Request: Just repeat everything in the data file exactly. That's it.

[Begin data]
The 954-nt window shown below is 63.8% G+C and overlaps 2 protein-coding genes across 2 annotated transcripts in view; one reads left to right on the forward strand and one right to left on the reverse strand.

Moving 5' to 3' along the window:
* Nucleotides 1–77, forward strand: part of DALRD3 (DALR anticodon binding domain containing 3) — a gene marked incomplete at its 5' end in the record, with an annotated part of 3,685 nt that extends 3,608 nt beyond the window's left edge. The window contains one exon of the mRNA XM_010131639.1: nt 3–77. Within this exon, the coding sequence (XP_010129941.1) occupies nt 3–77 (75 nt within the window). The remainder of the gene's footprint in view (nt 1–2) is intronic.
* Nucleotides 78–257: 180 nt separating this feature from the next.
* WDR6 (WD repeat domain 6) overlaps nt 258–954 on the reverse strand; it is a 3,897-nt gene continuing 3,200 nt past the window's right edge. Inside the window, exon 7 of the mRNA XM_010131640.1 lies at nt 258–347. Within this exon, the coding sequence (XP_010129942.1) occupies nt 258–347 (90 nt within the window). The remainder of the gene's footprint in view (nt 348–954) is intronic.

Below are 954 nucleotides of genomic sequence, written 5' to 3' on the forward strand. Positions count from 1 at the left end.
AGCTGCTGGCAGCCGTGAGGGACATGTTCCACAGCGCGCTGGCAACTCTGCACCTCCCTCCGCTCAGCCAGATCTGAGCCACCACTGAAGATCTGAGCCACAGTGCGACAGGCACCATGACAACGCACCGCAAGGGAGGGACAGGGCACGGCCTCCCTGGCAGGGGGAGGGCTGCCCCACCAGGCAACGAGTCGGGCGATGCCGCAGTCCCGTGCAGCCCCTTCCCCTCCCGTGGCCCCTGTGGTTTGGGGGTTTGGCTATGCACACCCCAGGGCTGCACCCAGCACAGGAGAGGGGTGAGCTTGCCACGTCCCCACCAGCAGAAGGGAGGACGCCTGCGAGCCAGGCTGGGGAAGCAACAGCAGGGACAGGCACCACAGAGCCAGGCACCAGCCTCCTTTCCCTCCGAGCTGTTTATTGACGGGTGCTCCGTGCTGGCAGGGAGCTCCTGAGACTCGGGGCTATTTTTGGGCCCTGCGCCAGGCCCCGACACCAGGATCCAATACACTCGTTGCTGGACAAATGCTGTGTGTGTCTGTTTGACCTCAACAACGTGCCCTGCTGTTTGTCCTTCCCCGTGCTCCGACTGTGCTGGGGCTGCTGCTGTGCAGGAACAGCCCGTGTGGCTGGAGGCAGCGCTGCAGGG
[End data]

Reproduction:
The 954-nt window shown below is 63.8% G+C and overlaps 2 protein-coding genes across 2 annotated transcripts in view; one reads left to right on the forward strand and one right to left on the reverse strand.

Moving 5' to 3' along the window:
* Nucleotides 1–77, forward strand: part of DALRD3 (DALR anticodon binding domain containing 3) — a gene marked incomplete at its 5' end in the record, with an annotated part of 3,685 nt that extends 3,608 nt beyond the window's left edge. The window contains one exon of the mRNA XM_010131639.1: nt 3–77. Within this exon, the coding sequence (XP_010129941.1) occupies nt 3–77 (75 nt within the window). The remainder of the gene's footprint in view (nt 1–2) is intronic.
* Nucleotides 78–257: 180 nt separating this feature from the next.
* WDR6 (WD repeat domain 6) overlaps nt 258–954 on the reverse strand; it is a 3,897-nt gene continuing 3,200 nt past the window's right edge. Inside the window, exon 7 of the mRNA XM_010131640.1 lies at nt 258–347. Within this exon, the coding sequence (XP_010129942.1) occupies nt 258–347 (90 nt within the window). The remainder of the gene's footprint in view (nt 348–954) is intronic.

Below are 954 nucleotides of genomic sequence, written 5' to 3' on the forward strand. Positions count from 1 at the left end.
AGCTGCTGGCAGCCGTGAGGGACATGTTCCACAGCGCGCTGGCAACTCTGCACCTCCCTCCGCTCAGCCAGATCTGAGCCACCACTGAAGATCTGAGCCACAGTGCGACAGGCACCATGACAACGCACCGCAAGGGAGGGACAGGGCACGGCCTCCCTGGCAGGGGGAGGGCTGCCCCACCAGGCAACGAGTCGGGCGATGCCGCAGTCCCGTGCAGCCCCTTCCCCTCCCGTGGCCCCTGTGGTTTGGGGGTTTGGCTATGCACACCCCAGGGCTGCACCCAGCACAGGAGAGGGGTGAGCTTGCCACGTCCCCACCAGCAGAAGGGAGGACGCCTGCGAGCCAGGCTGGGGAAGCAACAGCAGGGACAGGCACCACAGAGCCAGGCACCAGCCTCCTTTCCCTCCGAGCTGTTTATTGACGGGTGCTCCGTGCTGGCAGGGAGCTCCTGAGACTCGGGGCTATTTTTGGGCCCTGCGCCAGGCCCCGACACCAGGATCCAATACACTCGTTGCTGGACAAATGCTGTGTGTGTCTGTTTGACCTCAACAACGTGCCCTGCTGTTTGTCCTTCCCCGTGCTCCGACTGTGCTGGGGCTGCTGCTGTGCAGGAACAGCCCGTGTGGCTGGAGGCAGCGCTGCAGGG